On the stick-slip dynamics in ultrasonic additive manufacturing

James M. Gibert, George Fadel, Mohammed F. Daqaq

Research output: Contribution to journalArticlepeer-review


Ultrasonic Additive Manufacturing (UAM) is a promising additive manufacturing process used to build complex structures by joining thin metal films. Layers of metal foil are joined by being compressed under moderate pressure using a rolling ultrasonic horn which vibrates at a high frequency in a direction transverse to the rolling motion. Foil-foil interfacial motion combined with moderate heating and pressure results in pure metal contact which causes atomic bonding. Unfortunately, large scale implementation of the UAM process is impeded by the presence of a range of build heights within which bonding between a new foil and the build feature cannot be initiated. This paper simplifies the UAM process into a lumped-parameter dry-friction oscillator and shows that complex stick-slip motions of the build feature near or above its resonance frequency are responsible for bond degradation. Specifically, as the height of the feature increases and its first modal frequency approaches the excitation frequency of the sonotrode, the relative motions between the tape and the feature become either pure stick or aperiodic. Pure stick responses, where the tape and the feature stick together, prevent interfacial motions necessary for bonding. Aperiodic motions, on the other hand, consist of slip trajectories interrupted by long stick intervals resulting in velocity bursts and nonuniform energy distribution at the interface. The adopted model and associated analysis also indicate that periodic uniform responses essential for bonding are always recovered once the critical build height is surpassed. These findings corroborate previous experimental results that demonstrate bonding is hard to initiate near or slightly below the problematic height but can be reinitiated above it.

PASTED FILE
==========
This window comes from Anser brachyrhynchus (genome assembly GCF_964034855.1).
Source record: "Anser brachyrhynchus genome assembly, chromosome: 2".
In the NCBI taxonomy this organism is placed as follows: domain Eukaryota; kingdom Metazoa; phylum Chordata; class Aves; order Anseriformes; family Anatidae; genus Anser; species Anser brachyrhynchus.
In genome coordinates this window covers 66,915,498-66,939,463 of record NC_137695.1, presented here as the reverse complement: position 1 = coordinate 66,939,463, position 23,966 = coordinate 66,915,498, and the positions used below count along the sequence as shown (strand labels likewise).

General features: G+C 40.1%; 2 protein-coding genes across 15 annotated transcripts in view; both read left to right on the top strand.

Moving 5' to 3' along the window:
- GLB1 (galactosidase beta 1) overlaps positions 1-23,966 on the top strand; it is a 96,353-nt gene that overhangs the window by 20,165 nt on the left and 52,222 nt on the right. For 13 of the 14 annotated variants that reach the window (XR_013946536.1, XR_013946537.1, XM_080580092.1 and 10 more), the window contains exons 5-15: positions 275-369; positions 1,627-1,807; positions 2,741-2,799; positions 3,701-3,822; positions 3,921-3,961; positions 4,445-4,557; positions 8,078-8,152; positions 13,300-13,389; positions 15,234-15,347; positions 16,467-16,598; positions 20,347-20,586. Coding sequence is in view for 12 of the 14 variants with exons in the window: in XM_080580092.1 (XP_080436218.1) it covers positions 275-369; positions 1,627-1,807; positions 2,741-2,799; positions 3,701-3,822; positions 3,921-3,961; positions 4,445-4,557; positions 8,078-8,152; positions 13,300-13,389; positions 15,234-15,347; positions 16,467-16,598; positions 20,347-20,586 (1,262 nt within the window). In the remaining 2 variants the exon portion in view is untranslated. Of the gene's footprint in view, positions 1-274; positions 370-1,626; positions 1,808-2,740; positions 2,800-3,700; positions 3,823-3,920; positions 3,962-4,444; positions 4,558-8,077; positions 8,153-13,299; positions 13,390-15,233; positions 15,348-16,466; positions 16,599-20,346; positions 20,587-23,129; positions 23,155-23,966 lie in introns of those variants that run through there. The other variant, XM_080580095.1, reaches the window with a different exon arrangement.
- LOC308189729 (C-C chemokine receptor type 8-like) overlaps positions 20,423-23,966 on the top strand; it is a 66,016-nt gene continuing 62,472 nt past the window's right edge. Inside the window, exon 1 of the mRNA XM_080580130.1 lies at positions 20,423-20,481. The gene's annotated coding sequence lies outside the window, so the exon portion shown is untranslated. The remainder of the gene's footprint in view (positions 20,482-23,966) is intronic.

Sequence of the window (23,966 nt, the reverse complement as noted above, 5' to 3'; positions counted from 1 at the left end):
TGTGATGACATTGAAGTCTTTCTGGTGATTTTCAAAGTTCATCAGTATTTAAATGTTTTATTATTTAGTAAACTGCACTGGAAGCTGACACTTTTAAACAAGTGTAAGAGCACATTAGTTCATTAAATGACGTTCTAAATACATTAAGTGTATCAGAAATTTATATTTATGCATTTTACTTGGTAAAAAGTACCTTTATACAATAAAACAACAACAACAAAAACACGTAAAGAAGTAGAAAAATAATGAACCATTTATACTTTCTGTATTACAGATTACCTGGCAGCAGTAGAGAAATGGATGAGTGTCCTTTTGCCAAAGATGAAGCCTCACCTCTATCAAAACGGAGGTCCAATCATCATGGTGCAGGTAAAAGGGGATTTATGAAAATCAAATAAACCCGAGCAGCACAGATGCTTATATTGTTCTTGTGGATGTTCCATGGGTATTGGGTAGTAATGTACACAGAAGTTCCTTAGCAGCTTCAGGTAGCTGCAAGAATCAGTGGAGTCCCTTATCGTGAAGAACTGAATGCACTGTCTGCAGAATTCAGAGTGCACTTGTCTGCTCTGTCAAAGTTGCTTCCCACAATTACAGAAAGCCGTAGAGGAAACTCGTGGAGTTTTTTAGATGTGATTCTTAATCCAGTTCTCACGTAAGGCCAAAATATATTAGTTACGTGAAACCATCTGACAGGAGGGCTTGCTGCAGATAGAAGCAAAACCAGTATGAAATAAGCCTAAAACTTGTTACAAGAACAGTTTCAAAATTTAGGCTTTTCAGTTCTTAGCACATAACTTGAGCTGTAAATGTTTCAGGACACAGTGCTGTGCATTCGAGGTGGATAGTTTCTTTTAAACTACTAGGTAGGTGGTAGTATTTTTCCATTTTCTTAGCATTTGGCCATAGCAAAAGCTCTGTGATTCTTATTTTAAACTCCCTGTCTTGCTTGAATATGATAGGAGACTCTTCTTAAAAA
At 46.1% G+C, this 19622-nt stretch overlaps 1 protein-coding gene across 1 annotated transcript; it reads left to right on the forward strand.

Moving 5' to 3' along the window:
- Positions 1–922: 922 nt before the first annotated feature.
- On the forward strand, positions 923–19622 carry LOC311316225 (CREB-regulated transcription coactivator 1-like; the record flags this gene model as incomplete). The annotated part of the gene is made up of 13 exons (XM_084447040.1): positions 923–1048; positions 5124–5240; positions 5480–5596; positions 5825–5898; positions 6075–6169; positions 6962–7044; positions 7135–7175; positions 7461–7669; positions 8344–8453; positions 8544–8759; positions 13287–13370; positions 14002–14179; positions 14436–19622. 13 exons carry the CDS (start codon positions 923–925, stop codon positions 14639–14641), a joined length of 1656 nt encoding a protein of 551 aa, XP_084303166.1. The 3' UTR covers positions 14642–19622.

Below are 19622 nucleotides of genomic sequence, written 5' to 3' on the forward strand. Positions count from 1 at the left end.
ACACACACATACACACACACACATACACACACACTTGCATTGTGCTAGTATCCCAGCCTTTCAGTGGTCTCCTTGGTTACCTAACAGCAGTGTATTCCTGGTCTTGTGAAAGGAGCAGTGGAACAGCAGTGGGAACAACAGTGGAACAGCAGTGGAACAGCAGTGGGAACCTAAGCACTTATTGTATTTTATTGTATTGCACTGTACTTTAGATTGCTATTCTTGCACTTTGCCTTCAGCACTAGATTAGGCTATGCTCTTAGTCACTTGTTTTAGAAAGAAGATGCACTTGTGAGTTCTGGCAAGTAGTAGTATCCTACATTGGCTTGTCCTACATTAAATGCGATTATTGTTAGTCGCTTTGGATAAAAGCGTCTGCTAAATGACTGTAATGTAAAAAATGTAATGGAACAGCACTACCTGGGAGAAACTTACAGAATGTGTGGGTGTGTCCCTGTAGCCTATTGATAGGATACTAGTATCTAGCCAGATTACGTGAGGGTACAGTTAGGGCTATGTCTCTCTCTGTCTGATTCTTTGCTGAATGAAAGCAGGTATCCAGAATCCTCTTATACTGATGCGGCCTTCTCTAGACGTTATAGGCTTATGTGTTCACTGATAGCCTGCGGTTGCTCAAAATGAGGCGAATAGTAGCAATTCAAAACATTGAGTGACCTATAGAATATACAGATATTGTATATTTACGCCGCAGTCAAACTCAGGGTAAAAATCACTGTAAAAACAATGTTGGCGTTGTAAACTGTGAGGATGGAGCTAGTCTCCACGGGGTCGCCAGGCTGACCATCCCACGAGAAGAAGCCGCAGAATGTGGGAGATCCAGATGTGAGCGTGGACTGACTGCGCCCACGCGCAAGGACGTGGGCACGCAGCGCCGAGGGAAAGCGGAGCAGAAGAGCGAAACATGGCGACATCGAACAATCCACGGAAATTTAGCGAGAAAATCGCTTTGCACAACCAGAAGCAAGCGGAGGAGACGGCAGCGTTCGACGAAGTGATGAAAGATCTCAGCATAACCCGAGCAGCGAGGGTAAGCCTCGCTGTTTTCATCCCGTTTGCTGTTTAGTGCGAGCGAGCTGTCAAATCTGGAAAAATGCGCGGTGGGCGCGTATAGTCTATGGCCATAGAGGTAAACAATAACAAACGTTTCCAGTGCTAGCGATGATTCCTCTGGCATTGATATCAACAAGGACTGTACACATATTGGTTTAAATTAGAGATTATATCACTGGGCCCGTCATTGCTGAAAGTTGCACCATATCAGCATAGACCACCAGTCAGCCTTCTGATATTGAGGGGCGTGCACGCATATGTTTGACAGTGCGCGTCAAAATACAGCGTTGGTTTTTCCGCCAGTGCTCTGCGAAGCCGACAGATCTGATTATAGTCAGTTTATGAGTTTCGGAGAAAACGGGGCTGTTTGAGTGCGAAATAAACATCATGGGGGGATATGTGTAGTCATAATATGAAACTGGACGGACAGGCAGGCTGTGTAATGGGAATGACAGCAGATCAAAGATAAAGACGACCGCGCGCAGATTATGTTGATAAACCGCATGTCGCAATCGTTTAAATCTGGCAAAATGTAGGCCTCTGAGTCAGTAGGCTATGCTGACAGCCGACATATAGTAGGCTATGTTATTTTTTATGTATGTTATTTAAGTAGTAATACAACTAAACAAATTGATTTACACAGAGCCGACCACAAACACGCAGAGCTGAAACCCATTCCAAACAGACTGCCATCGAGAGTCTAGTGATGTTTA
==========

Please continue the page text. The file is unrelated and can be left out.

Original languageEnglish (US)
Pages (from-to)4680-4695
Number of pages16
JournalJournal of Sound and Vibration
Issue number19
StatePublished - Sep 16 2013

ASJC Scopus subject areas

  • Condensed Matter Physics
  • Mechanics of Materials
  • Acoustics and Ultrasonics
  • Mechanical Engineering


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